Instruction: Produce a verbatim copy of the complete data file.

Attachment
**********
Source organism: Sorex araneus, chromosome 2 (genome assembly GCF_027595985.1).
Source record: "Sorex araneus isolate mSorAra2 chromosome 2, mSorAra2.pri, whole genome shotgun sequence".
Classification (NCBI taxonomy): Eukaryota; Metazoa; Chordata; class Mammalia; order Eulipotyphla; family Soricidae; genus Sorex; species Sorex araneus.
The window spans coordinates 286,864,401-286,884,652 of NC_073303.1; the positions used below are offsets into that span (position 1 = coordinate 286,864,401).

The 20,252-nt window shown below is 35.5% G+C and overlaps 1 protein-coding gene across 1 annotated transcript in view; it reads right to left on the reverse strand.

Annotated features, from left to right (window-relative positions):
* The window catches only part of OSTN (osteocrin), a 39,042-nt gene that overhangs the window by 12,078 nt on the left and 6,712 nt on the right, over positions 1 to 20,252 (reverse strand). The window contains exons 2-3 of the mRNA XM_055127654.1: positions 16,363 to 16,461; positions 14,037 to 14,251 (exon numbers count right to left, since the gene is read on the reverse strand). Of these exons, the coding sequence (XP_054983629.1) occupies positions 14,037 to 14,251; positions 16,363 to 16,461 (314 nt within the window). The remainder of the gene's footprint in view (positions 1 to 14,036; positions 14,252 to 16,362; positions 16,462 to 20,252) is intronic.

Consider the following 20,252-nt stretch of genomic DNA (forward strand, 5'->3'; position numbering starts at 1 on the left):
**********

Source organism: Sorex araneus, chromosome 2 (genome assembly GCF_027595985.1).
Source record: "Sorex araneus isolate mSorAra2 chromosome 2, mSorAra2.pri, whole genome shotgun sequence".
Classification (NCBI taxonomy): Eukaryota; Metazoa; Chordata; class Mammalia; order Eulipotyphla; family Soricidae; genus Sorex; species Sorex araneus.
The window spans coordinates 286,864,401-286,884,652 of NC_073303.1; the positions used below are offsets into that span (position 1 = coordinate 286,864,401).

The 20,252-nt window shown below is 35.5% G+C and overlaps 1 protein-coding gene across 1 annotated transcript in view; it reads right to left on the reverse strand.

Annotated features, from left to right (window-relative positions):
* The window catches only part of OSTN (osteocrin), a 39,042-nt gene that overhangs the window by 12,078 nt on the left and 6,712 nt on the right, over positions 1 to 20,252 (reverse strand). The window contains exons 2-3 of the mRNA XM_055127654.1: positions 16,363 to 16,461; positions 14,037 to 14,251 (exon numbers count right to left, since the gene is read on the reverse strand). Of these exons, the coding sequence (XP_054983629.1) occupies positions 14,037 to 14,251; positions 16,363 to 16,461 (314 nt within the window). The remainder of the gene's footprint in view (positions 1 to 14,036; positions 14,252 to 16,362; positions 16,462 to 20,252) is intronic.

Consider the following 20,252-nt stretch of genomic DNA (forward strand, 5'->3'; position numbering starts at 1 on the left):